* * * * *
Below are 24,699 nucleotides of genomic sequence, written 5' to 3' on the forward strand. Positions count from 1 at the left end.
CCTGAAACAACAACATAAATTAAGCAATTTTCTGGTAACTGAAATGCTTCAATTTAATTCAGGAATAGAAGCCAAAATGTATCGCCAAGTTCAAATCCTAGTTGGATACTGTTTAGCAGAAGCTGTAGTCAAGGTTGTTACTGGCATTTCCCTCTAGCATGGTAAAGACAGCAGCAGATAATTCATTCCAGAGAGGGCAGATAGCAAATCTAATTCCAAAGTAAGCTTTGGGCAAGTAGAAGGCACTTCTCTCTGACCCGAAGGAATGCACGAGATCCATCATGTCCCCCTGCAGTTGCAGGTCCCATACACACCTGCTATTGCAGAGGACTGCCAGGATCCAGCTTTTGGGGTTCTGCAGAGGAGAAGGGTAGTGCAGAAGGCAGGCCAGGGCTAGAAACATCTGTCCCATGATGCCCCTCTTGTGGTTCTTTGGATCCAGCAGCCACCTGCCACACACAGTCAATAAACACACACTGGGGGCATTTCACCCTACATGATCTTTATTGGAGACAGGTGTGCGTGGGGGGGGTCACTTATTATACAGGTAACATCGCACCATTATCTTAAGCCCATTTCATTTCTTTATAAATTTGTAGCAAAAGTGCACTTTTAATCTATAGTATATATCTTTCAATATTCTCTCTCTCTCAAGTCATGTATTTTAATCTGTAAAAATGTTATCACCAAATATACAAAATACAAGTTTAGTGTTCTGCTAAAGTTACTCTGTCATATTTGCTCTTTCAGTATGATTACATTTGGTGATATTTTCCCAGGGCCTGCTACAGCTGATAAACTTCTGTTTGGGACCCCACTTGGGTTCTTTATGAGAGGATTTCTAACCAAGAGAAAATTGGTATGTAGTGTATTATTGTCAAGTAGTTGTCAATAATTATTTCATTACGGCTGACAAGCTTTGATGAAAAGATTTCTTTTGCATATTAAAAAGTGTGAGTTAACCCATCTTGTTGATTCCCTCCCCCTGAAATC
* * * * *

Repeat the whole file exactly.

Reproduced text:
Below are 24,699 nucleotides of genomic sequence, written 5' to 3' on the forward strand. Positions count from 1 at the left end.
CCTGAAACAACAACATAAATTAAGCAATTTTCTGGTAACTGAAATGCTTCAATTTAATTCAGGAATAGAAGCCAAAATGTATCGCCAAGTTCAAATCCTAGTTGGATACTGTTTAGCAGAAGCTGTAGTCAAGGTTGTTACTGGCATTTCCCTCTAGCATGGTAAAGACAGCAGCAGATAATTCATTCCAGAGAGGGCAGATAGCAAATCTAATTCCAAAGTAAGCTTTGGGCAAGTAGAAGGCACTTCTCTCTGACCCGAAGGAATGCACGAGATCCATCATGTCCCCCTGCAGTTGCAGGTCCCATACACACCTGCTATTGCAGAGGACTGCCAGGATCCAGCTTTTGGGGTTCTGCAGAGGAGAAGGGTAGTGCAGAAGGCAGGCCAGGGCTAGAAACATCTGTCCCATGATGCCCCTCTTGTGGTTCTTTGGATCCAGCAGCCACCTGCCACACACAGTCAATAAACACACACTGGGGGCATTTCACCCTACATGATCTTTATTGGAGACAGGTGTGCGTGGGGGGGGTCACTTATTATACAGGTAACATCGCACCATTATCTTAAGCCCATTTCATTTCTTTATAAATTTGTAGCAAAAGTGCACTTTTAATCTATAGTATATATCTTTCAATATTCTCTCTCTCTCAAGTCATGTATTTTAATCTGTAAAAATGTTATCACCAAATATACAAAATACAAGTTTAGTGTTCTGCTAAAGTTACTCTGTCATATTTGCTCTTTCAGTATGATTACATTTGGTGATATTTTCCCAGGGCCTGCTACAGCTGATAAACTTCTGTTTGGGACCCCACTTGGGTTCTTTATGAGAGGATTTCTAACCAAGAGAAAATTGGTATGTAGTGTATTATTGTCAAGTAGTTGTCAATAATTATTTCATTACGGCTGACAAGCTTTGATGAAAAGATTTCTTTTGCATATTAAAAAGTGTGAGTTAACCCATCTTGTTGATTCCCTCCCCCTGAAATC